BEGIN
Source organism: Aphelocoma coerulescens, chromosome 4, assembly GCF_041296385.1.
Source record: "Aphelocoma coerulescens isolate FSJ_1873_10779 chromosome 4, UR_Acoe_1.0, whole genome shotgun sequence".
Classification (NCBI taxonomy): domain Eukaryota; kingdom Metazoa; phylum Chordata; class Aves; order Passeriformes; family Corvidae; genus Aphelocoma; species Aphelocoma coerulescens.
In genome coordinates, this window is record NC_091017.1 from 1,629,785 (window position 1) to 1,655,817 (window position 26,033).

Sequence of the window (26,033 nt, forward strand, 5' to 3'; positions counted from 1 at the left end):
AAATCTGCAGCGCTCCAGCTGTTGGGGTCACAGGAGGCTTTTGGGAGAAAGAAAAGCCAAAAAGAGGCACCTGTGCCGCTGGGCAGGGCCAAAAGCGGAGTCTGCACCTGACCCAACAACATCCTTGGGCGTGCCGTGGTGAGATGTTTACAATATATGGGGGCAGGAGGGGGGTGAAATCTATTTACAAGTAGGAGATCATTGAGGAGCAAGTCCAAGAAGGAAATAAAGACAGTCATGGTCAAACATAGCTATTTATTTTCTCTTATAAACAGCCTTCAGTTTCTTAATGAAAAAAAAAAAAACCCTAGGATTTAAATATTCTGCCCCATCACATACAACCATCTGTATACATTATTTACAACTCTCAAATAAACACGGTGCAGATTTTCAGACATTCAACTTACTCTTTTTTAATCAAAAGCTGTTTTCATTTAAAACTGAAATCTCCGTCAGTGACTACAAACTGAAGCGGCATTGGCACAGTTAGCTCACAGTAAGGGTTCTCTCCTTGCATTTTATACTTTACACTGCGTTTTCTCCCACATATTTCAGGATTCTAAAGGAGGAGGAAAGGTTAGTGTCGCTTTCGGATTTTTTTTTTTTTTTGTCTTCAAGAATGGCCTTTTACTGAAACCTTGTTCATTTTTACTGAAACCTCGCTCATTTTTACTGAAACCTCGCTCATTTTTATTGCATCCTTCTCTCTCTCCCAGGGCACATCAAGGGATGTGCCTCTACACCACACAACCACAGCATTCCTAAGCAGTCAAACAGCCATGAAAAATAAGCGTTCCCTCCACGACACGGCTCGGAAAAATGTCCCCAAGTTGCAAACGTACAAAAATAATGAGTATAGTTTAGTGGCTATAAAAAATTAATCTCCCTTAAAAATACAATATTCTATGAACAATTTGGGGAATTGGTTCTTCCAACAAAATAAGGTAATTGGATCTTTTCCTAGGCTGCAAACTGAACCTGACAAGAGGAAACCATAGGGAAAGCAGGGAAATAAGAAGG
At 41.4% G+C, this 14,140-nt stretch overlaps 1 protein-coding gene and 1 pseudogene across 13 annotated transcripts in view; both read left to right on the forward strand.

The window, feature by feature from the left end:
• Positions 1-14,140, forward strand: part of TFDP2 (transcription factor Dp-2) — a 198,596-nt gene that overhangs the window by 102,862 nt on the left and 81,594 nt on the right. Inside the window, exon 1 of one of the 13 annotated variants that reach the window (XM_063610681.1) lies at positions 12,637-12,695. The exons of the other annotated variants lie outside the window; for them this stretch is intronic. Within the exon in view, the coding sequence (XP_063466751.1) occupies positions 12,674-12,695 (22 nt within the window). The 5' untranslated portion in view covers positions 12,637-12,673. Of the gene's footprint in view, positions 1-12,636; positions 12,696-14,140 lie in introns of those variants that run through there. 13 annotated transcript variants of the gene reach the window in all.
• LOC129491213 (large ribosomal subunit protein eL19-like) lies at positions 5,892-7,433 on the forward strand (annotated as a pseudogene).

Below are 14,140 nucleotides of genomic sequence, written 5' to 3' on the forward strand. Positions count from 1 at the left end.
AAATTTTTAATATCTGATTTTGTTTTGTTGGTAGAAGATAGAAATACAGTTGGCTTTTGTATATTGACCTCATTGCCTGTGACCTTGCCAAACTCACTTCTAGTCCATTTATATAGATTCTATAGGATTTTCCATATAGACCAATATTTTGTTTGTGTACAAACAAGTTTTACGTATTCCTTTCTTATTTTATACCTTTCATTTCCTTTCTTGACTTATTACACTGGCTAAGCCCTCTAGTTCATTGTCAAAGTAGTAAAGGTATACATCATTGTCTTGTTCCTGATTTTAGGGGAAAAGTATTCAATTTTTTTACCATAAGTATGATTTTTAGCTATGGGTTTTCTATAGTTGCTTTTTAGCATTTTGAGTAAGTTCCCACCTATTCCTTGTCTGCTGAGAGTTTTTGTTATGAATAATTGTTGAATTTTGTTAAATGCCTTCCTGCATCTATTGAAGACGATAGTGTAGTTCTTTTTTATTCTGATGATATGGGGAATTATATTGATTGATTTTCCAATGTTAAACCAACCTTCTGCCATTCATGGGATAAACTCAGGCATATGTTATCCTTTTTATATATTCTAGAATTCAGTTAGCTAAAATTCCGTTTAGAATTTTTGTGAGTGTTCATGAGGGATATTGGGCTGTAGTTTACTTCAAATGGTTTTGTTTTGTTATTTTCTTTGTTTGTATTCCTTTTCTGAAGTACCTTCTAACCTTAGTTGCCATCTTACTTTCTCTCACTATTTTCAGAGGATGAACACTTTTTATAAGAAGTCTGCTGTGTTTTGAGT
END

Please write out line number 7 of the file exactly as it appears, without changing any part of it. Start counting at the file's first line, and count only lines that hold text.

At 41.4% G+C, this 14,140-nt stretch overlaps 1 protein-coding gene and 1 pseudogene across 13 annotated transcripts in view; both read left to right on the forward strand.